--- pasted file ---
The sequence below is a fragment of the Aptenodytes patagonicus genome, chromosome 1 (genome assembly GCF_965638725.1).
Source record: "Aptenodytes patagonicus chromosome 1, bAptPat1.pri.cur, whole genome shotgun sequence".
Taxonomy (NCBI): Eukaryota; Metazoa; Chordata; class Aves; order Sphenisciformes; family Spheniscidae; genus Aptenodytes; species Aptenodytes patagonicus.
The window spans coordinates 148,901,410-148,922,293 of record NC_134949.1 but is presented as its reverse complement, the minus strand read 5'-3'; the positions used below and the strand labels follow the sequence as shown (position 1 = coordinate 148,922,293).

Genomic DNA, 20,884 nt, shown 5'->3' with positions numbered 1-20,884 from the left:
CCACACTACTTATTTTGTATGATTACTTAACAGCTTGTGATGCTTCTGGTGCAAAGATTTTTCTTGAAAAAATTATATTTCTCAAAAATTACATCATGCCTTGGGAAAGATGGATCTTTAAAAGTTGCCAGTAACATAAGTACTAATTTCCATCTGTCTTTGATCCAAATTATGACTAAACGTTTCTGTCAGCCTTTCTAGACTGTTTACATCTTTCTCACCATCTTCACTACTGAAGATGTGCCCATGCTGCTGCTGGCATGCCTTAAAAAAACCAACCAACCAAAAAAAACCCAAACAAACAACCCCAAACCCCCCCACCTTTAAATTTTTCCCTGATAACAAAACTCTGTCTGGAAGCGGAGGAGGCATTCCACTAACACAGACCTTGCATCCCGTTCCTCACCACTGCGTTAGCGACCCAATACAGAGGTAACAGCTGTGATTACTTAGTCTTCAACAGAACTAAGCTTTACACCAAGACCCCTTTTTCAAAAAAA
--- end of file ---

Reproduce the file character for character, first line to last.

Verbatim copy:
The sequence below is a fragment of the Aptenodytes patagonicus genome, chromosome 1 (genome assembly GCF_965638725.1).
Source record: "Aptenodytes patagonicus chromosome 1, bAptPat1.pri.cur, whole genome shotgun sequence".
Taxonomy (NCBI): Eukaryota; Metazoa; Chordata; class Aves; order Sphenisciformes; family Spheniscidae; genus Aptenodytes; species Aptenodytes patagonicus.
The window spans coordinates 148,901,410-148,922,293 of record NC_134949.1 but is presented as its reverse complement, the minus strand read 5'-3'; the positions used below and the strand labels follow the sequence as shown (position 1 = coordinate 148,922,293).

Genomic DNA, 20,884 nt, shown 5'->3' with positions numbered 1-20,884 from the left:
CCACACTACTTATTTTGTATGATTACTTAACAGCTTGTGATGCTTCTGGTGCAAAGATTTTTCTTGAAAAAATTATATTTCTCAAAAATTACATCATGCCTTGGGAAAGATGGATCTTTAAAAGTTGCCAGTAACATAAGTACTAATTTCCATCTGTCTTTGATCCAAATTATGACTAAACGTTTCTGTCAGCCTTTCTAGACTGTTTACATCTTTCTCACCATCTTCACTACTGAAGATGTGCCCATGCTGCTGCTGGCATGCCTTAAAAAAACCAACCAACCAAAAAAAACCCAAACAAACAACCCCAAACCCCCCCACCTTTAAATTTTTCCCTGATAACAAAACTCTGTCTGGAAGCGGAGGAGGCATTCCACTAACACAGACCTTGCATCCCGTTCCTCACCACTGCGTTAGCGACCCAATACAGAGGTAACAGCTGTGATTACTTAGTCTTCAACAGAACTAAGCTTTACACCAAGACCCCTTTTTCAAAAAAA